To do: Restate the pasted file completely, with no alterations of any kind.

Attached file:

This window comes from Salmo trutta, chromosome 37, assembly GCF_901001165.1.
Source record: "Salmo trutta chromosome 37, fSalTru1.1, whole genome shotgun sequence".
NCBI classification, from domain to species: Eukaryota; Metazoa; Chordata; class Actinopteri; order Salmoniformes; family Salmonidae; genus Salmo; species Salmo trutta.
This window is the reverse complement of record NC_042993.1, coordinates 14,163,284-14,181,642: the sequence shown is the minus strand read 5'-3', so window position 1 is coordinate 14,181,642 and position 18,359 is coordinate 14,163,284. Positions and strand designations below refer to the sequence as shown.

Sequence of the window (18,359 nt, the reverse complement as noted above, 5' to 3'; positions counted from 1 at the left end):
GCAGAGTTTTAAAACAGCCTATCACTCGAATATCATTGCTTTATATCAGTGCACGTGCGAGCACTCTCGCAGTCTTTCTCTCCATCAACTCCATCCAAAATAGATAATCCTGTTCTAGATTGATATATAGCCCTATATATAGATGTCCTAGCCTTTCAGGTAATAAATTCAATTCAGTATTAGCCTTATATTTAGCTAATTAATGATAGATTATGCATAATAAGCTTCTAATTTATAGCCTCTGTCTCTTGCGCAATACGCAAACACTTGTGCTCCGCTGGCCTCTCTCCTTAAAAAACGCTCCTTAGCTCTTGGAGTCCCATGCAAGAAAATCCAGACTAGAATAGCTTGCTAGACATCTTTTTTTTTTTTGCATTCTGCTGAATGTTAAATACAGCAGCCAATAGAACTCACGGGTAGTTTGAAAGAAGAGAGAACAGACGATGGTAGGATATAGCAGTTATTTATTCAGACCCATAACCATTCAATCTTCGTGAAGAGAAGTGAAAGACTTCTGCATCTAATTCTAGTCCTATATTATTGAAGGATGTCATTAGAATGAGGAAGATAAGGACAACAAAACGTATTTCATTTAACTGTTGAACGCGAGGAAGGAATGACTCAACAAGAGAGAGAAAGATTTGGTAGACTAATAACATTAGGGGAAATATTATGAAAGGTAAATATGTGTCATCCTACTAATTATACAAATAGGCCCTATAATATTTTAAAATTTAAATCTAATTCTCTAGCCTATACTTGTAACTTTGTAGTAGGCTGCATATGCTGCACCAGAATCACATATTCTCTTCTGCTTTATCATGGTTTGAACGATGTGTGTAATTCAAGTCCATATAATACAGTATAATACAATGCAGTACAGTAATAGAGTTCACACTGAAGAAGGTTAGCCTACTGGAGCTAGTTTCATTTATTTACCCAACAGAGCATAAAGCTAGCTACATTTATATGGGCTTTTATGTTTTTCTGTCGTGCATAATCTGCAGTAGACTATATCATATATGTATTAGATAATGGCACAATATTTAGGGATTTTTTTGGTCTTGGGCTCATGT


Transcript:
This window comes from Salmo trutta, chromosome 37, assembly GCF_901001165.1.
Source record: "Salmo trutta chromosome 37, fSalTru1.1, whole genome shotgun sequence".
NCBI classification, from domain to species: Eukaryota; Metazoa; Chordata; class Actinopteri; order Salmoniformes; family Salmonidae; genus Salmo; species Salmo trutta.
This window is the reverse complement of record NC_042993.1, coordinates 14,163,284-14,181,642: the sequence shown is the minus strand read 5'-3', so window position 1 is coordinate 14,181,642 and position 18,359 is coordinate 14,163,284. Positions and strand designations below refer to the sequence as shown.

Sequence of the window (18,359 nt, the reverse complement as noted above, 5' to 3'; positions counted from 1 at the left end):
GCAGAGTTTTAAAACAGCCTATCACTCGAATATCATTGCTTTATATCAGTGCACGTGCGAGCACTCTCGCAGTCTTTCTCTCCATCAACTCCATCCAAAATAGATAATCCTGTTCTAGATTGATATATAGCCCTATATATAGATGTCCTAGCCTTTCAGGTAATAAATTCAATTCAGTATTAGCCTTATATTTAGCTAATTAATGATAGATTATGCATAATAAGCTTCTAATTTATAGCCTCTGTCTCTTGCGCAATACGCAAACACTTGTGCTCCGCTGGCCTCTCTCCTTAAAAAACGCTCCTTAGCTCTTGGAGTCCCATGCAAGAAAATCCAGACTAGAATAGCTTGCTAGACATCTTTTTTTTTTTTGCATTCTGCTGAATGTTAAATACAGCAGCCAATAGAACTCACGGGTAGTTTGAAAGAAGAGAGAACAGACGATGGTAGGATATAGCAGTTATTTATTCAGACCCATAACCATTCAATCTTCGTGAAGAGAAGTGAAAGACTTCTGCATCTAATTCTAGTCCTATATTATTGAAGGATGTCATTAGAATGAGGAAGATAAGGACAACAAAACGTATTTCATTTAACTGTTGAACGCGAGGAAGGAATGACTCAACAAGAGAGAGAAAGATTTGGTAGACTAATAACATTAGGGGAAATATTATGAAAGGTAAATATGTGTCATCCTACTAATTATACAAATAGGCCCTATAATATTTTAAAATTTAAATCTAATTCTCTAGCCTATACTTGTAACTTTGTAGTAGGCTGCATATGCTGCACCAGAATCACATATTCTCTTCTGCTTTATCATGGTTTGAACGATGTGTGTAATTCAAGTCCATATAATACAGTATAATACAATGCAGTACAGTAATAGAGTTCACACTGAAGAAGGTTAGCCTACTGGAGCTAGTTTCATTTATTTACCCAACAGAGCATAAAGCTAGCTACATTTATATGGGCTTTTATGTTTTTCTGTCGTGCATAATCTGCAGTAGACTATATCATATATGTATTAGATAATGGCACAATATTTAGGGATTTTTTTGGTCTTGGGCTCATGT